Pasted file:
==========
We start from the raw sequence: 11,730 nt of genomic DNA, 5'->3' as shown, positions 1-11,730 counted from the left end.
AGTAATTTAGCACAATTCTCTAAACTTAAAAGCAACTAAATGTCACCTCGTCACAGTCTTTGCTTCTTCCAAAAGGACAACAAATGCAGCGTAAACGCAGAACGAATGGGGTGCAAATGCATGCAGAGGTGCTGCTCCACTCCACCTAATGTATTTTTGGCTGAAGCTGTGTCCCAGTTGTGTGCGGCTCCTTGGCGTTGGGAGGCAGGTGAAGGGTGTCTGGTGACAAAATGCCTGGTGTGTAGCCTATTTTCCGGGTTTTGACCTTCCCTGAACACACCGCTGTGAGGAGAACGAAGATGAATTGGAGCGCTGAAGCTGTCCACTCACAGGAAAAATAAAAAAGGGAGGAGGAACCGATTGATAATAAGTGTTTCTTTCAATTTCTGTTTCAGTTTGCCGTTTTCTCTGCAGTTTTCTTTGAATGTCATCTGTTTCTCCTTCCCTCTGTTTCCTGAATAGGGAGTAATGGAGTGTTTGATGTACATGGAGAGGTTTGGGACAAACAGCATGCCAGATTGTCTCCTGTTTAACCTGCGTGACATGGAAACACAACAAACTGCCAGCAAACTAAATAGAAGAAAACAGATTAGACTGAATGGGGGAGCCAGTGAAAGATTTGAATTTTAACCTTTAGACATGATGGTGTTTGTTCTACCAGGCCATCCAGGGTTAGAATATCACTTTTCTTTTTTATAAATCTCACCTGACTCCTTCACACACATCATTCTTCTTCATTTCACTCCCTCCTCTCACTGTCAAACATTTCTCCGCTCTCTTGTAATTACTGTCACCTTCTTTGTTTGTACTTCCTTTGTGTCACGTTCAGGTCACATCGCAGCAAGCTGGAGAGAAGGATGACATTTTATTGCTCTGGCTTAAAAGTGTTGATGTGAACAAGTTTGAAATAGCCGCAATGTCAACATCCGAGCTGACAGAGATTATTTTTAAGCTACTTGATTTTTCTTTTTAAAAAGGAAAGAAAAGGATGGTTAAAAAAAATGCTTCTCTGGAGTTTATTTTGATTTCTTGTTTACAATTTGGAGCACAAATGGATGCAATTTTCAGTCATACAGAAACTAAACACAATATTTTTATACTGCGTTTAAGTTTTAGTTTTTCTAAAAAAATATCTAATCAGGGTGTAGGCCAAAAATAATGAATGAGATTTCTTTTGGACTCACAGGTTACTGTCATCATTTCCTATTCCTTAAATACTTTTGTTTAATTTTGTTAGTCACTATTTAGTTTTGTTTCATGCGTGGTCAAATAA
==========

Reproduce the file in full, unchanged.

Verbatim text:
We start from the raw sequence: 11,730 nt of genomic DNA, 5'->3' as shown, positions 1-11,730 counted from the left end.
AGTAATTTAGCACAATTCTCTAAACTTAAAAGCAACTAAATGTCACCTCGTCACAGTCTTTGCTTCTTCCAAAAGGACAACAAATGCAGCGTAAACGCAGAACGAATGGGGTGCAAATGCATGCAGAGGTGCTGCTCCACTCCACCTAATGTATTTTTGGCTGAAGCTGTGTCCCAGTTGTGTGCGGCTCCTTGGCGTTGGGAGGCAGGTGAAGGGTGTCTGGTGACAAAATGCCTGGTGTGTAGCCTATTTTCCGGGTTTTGACCTTCCCTGAACACACCGCTGTGAGGAGAACGAAGATGAATTGGAGCGCTGAAGCTGTCCACTCACAGGAAAAATAAAAAAGGGAGGAGGAACCGATTGATAATAAGTGTTTCTTTCAATTTCTGTTTCAGTTTGCCGTTTTCTCTGCAGTTTTCTTTGAATGTCATCTGTTTCTCCTTCCCTCTGTTTCCTGAATAGGGAGTAATGGAGTGTTTGATGTACATGGAGAGGTTTGGGACAAACAGCATGCCAGATTGTCTCCTGTTTAACCTGCGTGACATGGAAACACAACAAACTGCCAGCAAACTAAATAGAAGAAAACAGATTAGACTGAATGGGGGAGCCAGTGAAAGATTTGAATTTTAACCTTTAGACATGATGGTGTTTGTTCTACCAGGCCATCCAGGGTTAGAATATCACTTTTCTTTTTTATAAATCTCACCTGACTCCTTCACACACATCATTCTTCTTCATTTCACTCCCTCCTCTCACTGTCAAACATTTCTCCGCTCTCTTGTAATTACTGTCACCTTCTTTGTTTGTACTTCCTTTGTGTCACGTTCAGGTCACATCGCAGCAAGCTGGAGAGAAGGATGACATTTTATTGCTCTGGCTTAAAAGTGTTGATGTGAACAAGTTTGAAATAGCCGCAATGTCAACATCCGAGCTGACAGAGATTATTTTTAAGCTACTTGATTTTTCTTTTTAAAAAGGAAAGAAAAGGATGGTTAAAAAAAATGCTTCTCTGGAGTTTATTTTGATTTCTTGTTTACAATTTGGAGCACAAATGGATGCAATTTTCAGTCATACAGAAACTAAACACAATATTTTTATACTGCGTTTAAGTTTTAGTTTTTCTAAAAAAATATCTAATCAGGGTGTAGGCCAAAAATAATGAATGAGATTTCTTTTGGACTCACAGGTTACTGTCATCATTTCCTATTCCTTAAATACTTTTGTTTAATTTTGTTAGTCACTATTTAGTTTTGTTTCATGCGTGGTCAAATAA